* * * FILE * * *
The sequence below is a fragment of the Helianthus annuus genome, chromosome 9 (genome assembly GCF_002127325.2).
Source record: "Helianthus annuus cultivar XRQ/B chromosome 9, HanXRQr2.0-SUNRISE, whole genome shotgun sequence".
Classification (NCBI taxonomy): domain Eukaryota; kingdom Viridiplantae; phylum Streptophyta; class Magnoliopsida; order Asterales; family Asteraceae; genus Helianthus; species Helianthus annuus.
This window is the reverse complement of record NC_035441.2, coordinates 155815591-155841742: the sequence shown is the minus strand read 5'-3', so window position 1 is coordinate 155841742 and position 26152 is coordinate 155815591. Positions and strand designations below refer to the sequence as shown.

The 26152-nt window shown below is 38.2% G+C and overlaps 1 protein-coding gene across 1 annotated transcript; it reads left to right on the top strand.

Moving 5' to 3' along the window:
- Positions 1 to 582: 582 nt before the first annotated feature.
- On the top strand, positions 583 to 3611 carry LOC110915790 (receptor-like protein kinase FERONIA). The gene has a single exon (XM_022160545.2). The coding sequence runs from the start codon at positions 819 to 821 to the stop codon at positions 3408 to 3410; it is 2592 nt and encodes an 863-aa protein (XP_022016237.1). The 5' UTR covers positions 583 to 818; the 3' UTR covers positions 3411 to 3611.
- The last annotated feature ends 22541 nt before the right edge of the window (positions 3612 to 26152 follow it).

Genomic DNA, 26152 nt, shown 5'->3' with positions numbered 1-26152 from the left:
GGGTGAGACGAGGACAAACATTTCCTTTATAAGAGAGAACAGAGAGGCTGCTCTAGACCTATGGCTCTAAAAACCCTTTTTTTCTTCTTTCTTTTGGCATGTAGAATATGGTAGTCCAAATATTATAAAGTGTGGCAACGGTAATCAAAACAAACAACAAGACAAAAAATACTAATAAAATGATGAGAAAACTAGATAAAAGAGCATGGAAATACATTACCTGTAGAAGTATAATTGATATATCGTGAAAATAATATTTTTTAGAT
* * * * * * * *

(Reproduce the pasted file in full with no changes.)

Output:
The sequence below is a fragment of the Helianthus annuus genome, chromosome 9 (genome assembly GCF_002127325.2).
Source record: "Helianthus annuus cultivar XRQ/B chromosome 9, HanXRQr2.0-SUNRISE, whole genome shotgun sequence".
Classification (NCBI taxonomy): domain Eukaryota; kingdom Viridiplantae; phylum Streptophyta; class Magnoliopsida; order Asterales; family Asteraceae; genus Helianthus; species Helianthus annuus.
This window is the reverse complement of record NC_035441.2, coordinates 155815591-155841742: the sequence shown is the minus strand read 5'-3', so window position 1 is coordinate 155841742 and position 26152 is coordinate 155815591. Positions and strand designations below refer to the sequence as shown.

The 26152-nt window shown below is 38.2% G+C and overlaps 1 protein-coding gene across 1 annotated transcript; it reads left to right on the top strand.

Moving 5' to 3' along the window:
- Positions 1 to 582: 582 nt before the first annotated feature.
- On the top strand, positions 583 to 3611 carry LOC110915790 (receptor-like protein kinase FERONIA). The gene has a single exon (XM_022160545.2). The coding sequence runs from the start codon at positions 819 to 821 to the stop codon at positions 3408 to 3410; it is 2592 nt and encodes an 863-aa protein (XP_022016237.1). The 5' UTR covers positions 583 to 818; the 3' UTR covers positions 3411 to 3611.
- The last annotated feature ends 22541 nt before the right edge of the window (positions 3612 to 26152 follow it).

Genomic DNA, 26152 nt, shown 5'->3' with positions numbered 1-26152 from the left:
GGGTGAGACGAGGACAAACATTTCCTTTATAAGAGAGAACAGAGAGGCTGCTCTAGACCTATGGCTCTAAAAACCCTTTTTTTCTTCTTTCTTTTGGCATGTAGAATATGGTAGTCCAAATATTATAAAGTGTGGCAACGGTAATCAAAACAAACAACAAGACAAAAAATACTAATAAAATGATGAGAAAACTAGATAAAAGAGCATGGAAATACATTACCTGTAGAAGTATAATTGATATATCGTGAAAATAATATTTTTTAGAT